Perhaps most importantly, any task-oriented multiparty conversational AI system must have executive function capabilities. According to the field of neuropsychology, executive function is the set of cognitive capabilities humans use to plan, monitor, and execute goals.

Executive function is critically important in a multiparty conversation because we need to develop a plan for whether we immediately take action on any given request or if we must seek consensus first. Without these capabilities, an AI system will just blindly execute tasks. As described earlier in this post this is exactly how your Alexa behaves today. If you and your kids continuously scream out “play <song name x>” it will just keep changing songs without any attempt to build consensus and the interaction with the conversational AI system will become dysfunctional. Let’s look at one more dialog interaction.

As you can see in the example above our agent just didn’t automatically transact on a request to move the meeting to Wednesday. Instead, the agent used its executive function to do a few things:

  • Recognize that the second request was not the request originator
  • Preemptively pull back information about whether the proposal was viable
  • Seek consensus with the group before executing

Achieving this capability requires the gathering of data previously collected, developing a plan, and then executing against that plan. So for a task-oriented multiparty conversational AI system to correctly operate within a group, it must have executive function capabilities.

Generative Dialog Engine

Last but not least, any conversational AI system must be able to converse with your users. However, because the number of people in any given conversation and their identities are not predictable and our executive functions can cause a wide array of responses, no predefined or templated list will suffice for generating responses. A multiparty system will need to take all our previously generated information and generate responses on demand.

Wait, Don’t Large Language Models (LLMs) Solve This

With all the hype, you’d think LLMs could solve the problem of task-oriented multiparty conversational AI – and weave straw into gold. But it turns out that, at best, LLMs are just a piece in a much larger puzzle of AI technology needed to solve this problem.

There are basic problems like the fact that LLMs are purely focused on text and can’t handle some of the speaker identification problems discussed earlier. But even more importantly there is no evidence that LLMs have native abilities to understand the complexities of social interactions and plan their responses and actions based on that information.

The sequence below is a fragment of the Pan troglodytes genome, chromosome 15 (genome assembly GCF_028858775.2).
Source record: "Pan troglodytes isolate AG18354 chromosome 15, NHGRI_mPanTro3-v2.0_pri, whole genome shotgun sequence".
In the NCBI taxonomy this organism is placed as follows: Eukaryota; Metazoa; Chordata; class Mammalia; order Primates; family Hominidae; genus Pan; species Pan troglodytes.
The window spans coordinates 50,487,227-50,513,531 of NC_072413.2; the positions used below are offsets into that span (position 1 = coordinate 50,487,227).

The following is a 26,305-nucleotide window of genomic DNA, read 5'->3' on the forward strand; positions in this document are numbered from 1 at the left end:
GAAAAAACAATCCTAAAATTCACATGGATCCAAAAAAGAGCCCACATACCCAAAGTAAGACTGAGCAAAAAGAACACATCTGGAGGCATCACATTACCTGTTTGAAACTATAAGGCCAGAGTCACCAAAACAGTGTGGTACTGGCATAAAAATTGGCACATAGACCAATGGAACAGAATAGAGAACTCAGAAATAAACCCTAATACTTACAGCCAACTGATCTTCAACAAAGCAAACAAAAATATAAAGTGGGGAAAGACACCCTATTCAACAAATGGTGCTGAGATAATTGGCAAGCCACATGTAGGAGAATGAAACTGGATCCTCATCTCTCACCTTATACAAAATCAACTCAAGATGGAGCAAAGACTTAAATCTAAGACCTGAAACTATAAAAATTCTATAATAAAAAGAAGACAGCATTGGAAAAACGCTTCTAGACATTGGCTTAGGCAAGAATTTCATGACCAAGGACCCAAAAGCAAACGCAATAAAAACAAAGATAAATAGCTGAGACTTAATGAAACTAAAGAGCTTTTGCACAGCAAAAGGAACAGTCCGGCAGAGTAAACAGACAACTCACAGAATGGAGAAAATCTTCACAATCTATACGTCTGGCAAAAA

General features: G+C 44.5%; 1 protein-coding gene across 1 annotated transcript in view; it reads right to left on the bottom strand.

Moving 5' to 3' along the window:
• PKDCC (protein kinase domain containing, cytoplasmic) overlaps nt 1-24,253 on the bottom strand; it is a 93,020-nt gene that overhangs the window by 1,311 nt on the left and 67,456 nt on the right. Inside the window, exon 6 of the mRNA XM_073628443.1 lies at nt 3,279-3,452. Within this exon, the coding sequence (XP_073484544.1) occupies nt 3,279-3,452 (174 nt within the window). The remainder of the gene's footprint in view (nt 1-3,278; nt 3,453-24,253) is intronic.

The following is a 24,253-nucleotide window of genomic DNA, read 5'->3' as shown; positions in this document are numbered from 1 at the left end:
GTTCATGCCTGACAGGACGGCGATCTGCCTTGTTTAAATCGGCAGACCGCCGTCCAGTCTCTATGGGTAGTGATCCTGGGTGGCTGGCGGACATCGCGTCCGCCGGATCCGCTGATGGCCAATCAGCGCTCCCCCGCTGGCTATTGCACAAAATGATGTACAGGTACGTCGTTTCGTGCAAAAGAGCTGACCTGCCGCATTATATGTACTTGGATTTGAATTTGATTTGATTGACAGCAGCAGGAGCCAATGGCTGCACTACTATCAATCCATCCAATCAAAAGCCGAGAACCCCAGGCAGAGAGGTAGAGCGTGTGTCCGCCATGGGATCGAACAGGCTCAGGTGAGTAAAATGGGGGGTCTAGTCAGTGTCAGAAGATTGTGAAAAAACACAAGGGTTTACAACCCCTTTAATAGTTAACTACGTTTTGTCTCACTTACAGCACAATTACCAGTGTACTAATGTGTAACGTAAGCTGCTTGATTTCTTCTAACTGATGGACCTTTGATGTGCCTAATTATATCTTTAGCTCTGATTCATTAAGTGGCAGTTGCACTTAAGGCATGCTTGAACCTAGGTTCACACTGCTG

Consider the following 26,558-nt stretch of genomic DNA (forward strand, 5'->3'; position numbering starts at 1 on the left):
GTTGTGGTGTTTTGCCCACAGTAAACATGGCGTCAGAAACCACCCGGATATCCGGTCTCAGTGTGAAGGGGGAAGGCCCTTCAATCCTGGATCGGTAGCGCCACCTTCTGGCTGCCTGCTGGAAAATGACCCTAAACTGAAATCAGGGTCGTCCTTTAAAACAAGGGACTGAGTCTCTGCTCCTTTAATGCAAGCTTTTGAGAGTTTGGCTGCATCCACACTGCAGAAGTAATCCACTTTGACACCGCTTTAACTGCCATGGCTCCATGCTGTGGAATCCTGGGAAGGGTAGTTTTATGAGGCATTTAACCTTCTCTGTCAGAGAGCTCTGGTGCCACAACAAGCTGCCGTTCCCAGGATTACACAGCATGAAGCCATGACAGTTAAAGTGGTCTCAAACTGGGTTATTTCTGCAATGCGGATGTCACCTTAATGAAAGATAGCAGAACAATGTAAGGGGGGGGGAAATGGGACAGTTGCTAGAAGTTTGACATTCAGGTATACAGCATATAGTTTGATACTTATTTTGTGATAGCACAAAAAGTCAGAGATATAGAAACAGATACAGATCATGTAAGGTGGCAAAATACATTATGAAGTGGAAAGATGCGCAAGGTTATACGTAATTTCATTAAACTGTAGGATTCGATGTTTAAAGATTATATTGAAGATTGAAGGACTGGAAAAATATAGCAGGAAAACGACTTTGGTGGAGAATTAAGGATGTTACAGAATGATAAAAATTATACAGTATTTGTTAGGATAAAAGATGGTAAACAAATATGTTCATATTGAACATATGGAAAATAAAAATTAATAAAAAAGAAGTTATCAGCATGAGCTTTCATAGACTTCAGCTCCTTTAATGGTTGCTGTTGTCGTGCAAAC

It will require a different set of technologies, perhaps leveraging LLMs in some instances, to fully build a task-oriented multiparty conversational AI system.

So When Can I Invite an AI to Join the Party

While I can’t say anyone has solved all the challenges discussed in this post, I can say we are very close. My team at Xembly has developed what we believe is the first commercial product capable of participating in multiparty conversations as both a silent observer and an active participant. Our AI agent can join in-person meetings or converse with a group in Slack while also helping complete tasks that arise as a byproduct of these conversations.

We are only just beginning to tackle task-oriented multiparty conversational AI. So we may not be the life of the party, but go ahead and give Xembly and our Xena AI agent a try. The least you can do is send us an invite!

  1. With the Kinect Camera, we hoped to individually identify speakers in a room so each user could independently interact with the game. You can read more details about or work in this space here: 1, 2, 3, 4 ↩︎
  2. Are tasks in multiparty conversations just action items? Yes, since an action item is generally defined as a task that arises out of a group’s discussion. I’ll be writing a larger deep dive into action item detection in a future post. ↩︎